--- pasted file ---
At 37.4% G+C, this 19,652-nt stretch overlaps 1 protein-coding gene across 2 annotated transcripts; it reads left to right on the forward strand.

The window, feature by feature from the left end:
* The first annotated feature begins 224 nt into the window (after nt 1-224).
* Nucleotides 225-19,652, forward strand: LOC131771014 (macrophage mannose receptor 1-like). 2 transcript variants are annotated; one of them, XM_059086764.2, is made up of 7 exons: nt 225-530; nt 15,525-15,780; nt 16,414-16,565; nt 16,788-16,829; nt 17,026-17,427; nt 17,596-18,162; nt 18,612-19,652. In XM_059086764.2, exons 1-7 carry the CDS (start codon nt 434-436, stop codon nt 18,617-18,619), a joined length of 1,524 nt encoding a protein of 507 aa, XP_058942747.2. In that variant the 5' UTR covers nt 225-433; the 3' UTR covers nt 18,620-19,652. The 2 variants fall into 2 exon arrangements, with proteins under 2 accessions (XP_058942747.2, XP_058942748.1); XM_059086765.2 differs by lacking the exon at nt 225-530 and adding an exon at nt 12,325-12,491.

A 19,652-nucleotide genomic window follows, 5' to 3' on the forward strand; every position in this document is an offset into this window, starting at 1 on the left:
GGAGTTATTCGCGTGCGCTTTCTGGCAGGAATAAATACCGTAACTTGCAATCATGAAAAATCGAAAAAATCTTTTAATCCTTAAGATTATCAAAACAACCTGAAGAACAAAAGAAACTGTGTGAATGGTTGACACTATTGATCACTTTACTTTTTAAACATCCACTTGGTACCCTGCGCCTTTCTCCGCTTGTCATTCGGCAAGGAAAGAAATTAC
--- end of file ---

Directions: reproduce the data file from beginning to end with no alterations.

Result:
At 37.4% G+C, this 19,652-nt stretch overlaps 1 protein-coding gene across 2 annotated transcripts; it reads left to right on the forward strand.

The window, feature by feature from the left end:
* The first annotated feature begins 224 nt into the window (after nt 1-224).
* Nucleotides 225-19,652, forward strand: LOC131771014 (macrophage mannose receptor 1-like). 2 transcript variants are annotated; one of them, XM_059086764.2, is made up of 7 exons: nt 225-530; nt 15,525-15,780; nt 16,414-16,565; nt 16,788-16,829; nt 17,026-17,427; nt 17,596-18,162; nt 18,612-19,652. In XM_059086764.2, exons 1-7 carry the CDS (start codon nt 434-436, stop codon nt 18,617-18,619), a joined length of 1,524 nt encoding a protein of 507 aa, XP_058942747.2. In that variant the 5' UTR covers nt 225-433; the 3' UTR covers nt 18,620-19,652. The 2 variants fall into 2 exon arrangements, with proteins under 2 accessions (XP_058942747.2, XP_058942748.1); XM_059086765.2 differs by lacking the exon at nt 225-530 and adding an exon at nt 12,325-12,491.

A 19,652-nucleotide genomic window follows, 5' to 3' on the forward strand; every position in this document is an offset into this window, starting at 1 on the left:
GGAGTTATTCGCGTGCGCTTTCTGGCAGGAATAAATACCGTAACTTGCAATCATGAAAAATCGAAAAAATCTTTTAATCCTTAAGATTATCAAAACAACCTGAAGAACAAAAGAAACTGTGTGAATGGTTGACACTATTGATCACTTTACTTTTTAAACATCCACTTGGTACCCTGCGCCTTTCTCCGCTTGTCATTCGGCAAGGAAAGAAATTAC